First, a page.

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Neuropsychopharmacology. 2005 Feb;30(2):242-9.

Inhibition of Jun N-terminal kinase (JNK) enhances glucocorticoid receptor-mediated function in mouse hippocampal HT22 cells.

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1
Department of Psychiatry and Behavioral Sciences, Emory University School of Medicine, Atlanta, GA 30322, USA.

Abstract

Mitogen-activated protein kinases (MAPKs), including Jun N-terminal kinase (JNK), promote inflammatory and proliferative responses to infection and other environmental stimuli including stress. Relevant to negative regulation of inflammatory pathways by glucocorticoids and the development of glucocorticoid resistance (observed in inflammatory disorders as well as certain neuropsychiatric disorders such as major depression), activation of JNK has been reported to inhibit glucocorticoid receptor (GR) function. In this study, the role of JNK pathways in modulating GR function was further investigated. Treatment of mouse hippocampal (HT22) cells with the selective JNK inhibitor, SP-600125 (0.1-10 microM), resulted in dose-dependent induction of GR-mediated MMTV-luciferase activity. SP-600125 also significantly enhanced dexamethasone-induced MMTV-luciferase activity, while increasing GR binding to the glucocorticoid responsive element, both in the presence and absence of Dex. Similar effects were observed in mouse fibroblast cells (LMCAT), and in HT22 cells treated with a JNK specific antisense oligonucleotide. The induction of GR-mediated function by SP-600125 was not due to altered cytosolic GR binding or GR protein expression or enhancement of GR nuclear translocation as determined by Western blot. Taken together, the data indicate that constitutive expression of JNK plays a tonic inhibitory role in GR function, which is consistent with findings that activation of JNK pathways inhibits GR. The data also identify potential pathways involved in the pathogenesis of the glucocorticoid resistance found in certain chronic immune/inflammatory diseases and subgroups of patients with major depression. Moreover, JNK pathways may represent a therapeutic target for normalization of GR function in these disorders.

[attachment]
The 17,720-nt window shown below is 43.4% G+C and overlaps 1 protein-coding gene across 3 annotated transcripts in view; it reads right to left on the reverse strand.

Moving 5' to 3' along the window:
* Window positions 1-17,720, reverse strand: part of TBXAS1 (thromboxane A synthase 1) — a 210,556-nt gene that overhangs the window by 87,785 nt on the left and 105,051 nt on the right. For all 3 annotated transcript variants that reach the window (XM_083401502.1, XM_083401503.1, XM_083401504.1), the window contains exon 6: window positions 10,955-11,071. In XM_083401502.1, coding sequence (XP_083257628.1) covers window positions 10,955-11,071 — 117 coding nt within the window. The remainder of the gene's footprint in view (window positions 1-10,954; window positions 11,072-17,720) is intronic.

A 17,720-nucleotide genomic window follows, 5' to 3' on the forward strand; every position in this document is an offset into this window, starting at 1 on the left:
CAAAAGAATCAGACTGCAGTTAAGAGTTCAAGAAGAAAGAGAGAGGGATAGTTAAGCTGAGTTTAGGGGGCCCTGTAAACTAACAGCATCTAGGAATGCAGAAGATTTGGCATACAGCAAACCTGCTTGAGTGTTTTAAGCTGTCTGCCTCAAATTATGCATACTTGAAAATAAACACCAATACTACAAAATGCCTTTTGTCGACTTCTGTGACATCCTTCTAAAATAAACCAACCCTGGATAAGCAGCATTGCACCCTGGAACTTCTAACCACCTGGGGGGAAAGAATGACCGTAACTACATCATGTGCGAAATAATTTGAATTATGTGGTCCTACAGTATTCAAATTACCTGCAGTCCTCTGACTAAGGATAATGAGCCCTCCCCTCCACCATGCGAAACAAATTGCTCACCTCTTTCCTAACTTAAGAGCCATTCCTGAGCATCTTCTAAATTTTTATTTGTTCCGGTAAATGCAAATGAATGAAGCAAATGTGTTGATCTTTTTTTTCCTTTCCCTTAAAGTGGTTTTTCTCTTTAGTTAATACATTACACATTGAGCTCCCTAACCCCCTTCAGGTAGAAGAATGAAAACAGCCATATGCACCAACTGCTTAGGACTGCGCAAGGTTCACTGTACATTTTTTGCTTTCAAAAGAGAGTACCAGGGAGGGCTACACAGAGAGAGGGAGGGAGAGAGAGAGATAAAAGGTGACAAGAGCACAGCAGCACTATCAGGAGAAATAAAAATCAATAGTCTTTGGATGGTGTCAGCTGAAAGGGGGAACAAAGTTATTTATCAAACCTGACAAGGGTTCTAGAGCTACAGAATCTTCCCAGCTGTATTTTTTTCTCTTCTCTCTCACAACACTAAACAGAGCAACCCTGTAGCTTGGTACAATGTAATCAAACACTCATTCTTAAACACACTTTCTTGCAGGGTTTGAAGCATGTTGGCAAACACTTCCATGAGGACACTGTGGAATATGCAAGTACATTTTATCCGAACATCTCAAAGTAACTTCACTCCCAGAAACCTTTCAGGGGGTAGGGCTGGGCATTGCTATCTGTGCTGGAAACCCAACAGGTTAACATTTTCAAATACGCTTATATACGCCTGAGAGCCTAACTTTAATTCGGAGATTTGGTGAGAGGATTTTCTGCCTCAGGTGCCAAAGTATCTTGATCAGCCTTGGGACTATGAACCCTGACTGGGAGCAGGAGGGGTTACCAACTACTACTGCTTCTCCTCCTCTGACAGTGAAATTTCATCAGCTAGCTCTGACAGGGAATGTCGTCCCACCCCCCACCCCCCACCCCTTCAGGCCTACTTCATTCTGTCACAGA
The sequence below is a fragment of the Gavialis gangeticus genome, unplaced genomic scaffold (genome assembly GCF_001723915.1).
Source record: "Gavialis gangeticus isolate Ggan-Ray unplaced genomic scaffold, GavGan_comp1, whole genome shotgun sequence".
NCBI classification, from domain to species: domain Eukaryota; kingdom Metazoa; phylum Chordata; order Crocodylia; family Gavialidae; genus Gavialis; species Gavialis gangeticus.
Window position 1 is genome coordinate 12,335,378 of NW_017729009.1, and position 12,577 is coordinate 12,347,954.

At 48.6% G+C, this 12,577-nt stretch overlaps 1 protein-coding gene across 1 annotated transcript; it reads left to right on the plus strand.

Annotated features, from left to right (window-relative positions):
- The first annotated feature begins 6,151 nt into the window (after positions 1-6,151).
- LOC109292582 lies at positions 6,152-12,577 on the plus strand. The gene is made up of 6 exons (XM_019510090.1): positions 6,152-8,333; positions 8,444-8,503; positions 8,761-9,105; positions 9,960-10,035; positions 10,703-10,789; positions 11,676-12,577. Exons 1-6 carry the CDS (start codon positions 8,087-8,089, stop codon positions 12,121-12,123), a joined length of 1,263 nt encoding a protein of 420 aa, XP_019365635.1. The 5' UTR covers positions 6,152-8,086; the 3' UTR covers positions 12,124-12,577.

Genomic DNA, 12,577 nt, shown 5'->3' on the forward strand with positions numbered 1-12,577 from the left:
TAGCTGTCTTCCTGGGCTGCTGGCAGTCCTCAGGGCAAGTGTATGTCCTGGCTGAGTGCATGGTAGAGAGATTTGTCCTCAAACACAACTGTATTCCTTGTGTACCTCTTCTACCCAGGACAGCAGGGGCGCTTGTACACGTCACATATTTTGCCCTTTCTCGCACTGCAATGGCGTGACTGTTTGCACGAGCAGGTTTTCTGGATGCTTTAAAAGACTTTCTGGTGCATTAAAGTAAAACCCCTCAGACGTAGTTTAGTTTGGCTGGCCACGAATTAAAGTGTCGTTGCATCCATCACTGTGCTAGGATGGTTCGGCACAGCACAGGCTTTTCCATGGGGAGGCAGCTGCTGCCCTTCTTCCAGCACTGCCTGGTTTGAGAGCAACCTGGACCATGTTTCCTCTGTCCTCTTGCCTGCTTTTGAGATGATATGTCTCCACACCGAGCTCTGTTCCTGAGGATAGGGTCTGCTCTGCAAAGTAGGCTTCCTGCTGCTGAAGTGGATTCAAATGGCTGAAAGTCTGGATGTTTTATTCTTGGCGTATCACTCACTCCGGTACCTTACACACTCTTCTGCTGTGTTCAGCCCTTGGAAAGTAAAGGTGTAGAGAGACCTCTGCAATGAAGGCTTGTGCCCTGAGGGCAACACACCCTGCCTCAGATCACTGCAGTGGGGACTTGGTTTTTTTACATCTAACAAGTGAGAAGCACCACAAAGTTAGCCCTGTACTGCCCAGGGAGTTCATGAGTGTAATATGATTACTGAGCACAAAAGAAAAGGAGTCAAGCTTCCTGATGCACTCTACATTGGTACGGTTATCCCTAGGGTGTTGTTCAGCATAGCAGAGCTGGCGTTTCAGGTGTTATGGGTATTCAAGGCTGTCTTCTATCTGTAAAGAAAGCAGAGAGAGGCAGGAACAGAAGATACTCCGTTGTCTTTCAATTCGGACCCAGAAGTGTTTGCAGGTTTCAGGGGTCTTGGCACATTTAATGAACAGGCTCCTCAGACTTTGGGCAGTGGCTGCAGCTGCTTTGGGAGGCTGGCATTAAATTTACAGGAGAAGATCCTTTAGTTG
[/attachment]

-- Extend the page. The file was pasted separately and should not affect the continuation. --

PMID:
15536494
DOI:
10.1038/sj.npp.1300606
[Indexed for MEDLINE]
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